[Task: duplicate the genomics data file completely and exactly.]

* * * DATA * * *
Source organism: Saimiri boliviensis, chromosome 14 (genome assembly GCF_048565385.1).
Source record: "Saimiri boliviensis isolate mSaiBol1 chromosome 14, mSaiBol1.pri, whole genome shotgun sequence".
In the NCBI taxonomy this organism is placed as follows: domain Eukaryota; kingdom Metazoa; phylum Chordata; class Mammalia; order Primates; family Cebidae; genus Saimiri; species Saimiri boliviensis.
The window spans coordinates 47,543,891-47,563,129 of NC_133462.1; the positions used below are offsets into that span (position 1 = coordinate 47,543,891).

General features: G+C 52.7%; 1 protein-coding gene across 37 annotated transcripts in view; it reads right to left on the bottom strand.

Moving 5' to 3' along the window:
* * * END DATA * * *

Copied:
Source organism: Saimiri boliviensis, chromosome 14 (genome assembly GCF_048565385.1).
Source record: "Saimiri boliviensis isolate mSaiBol1 chromosome 14, mSaiBol1.pri, whole genome shotgun sequence".
In the NCBI taxonomy this organism is placed as follows: domain Eukaryota; kingdom Metazoa; phylum Chordata; class Mammalia; order Primates; family Cebidae; genus Saimiri; species Saimiri boliviensis.
The window spans coordinates 47,543,891-47,563,129 of NC_133462.1; the positions used below are offsets into that span (position 1 = coordinate 47,543,891).

General features: G+C 52.7%; 1 protein-coding gene across 37 annotated transcripts in view; it reads right to left on the bottom strand.

Moving 5' to 3' along the window: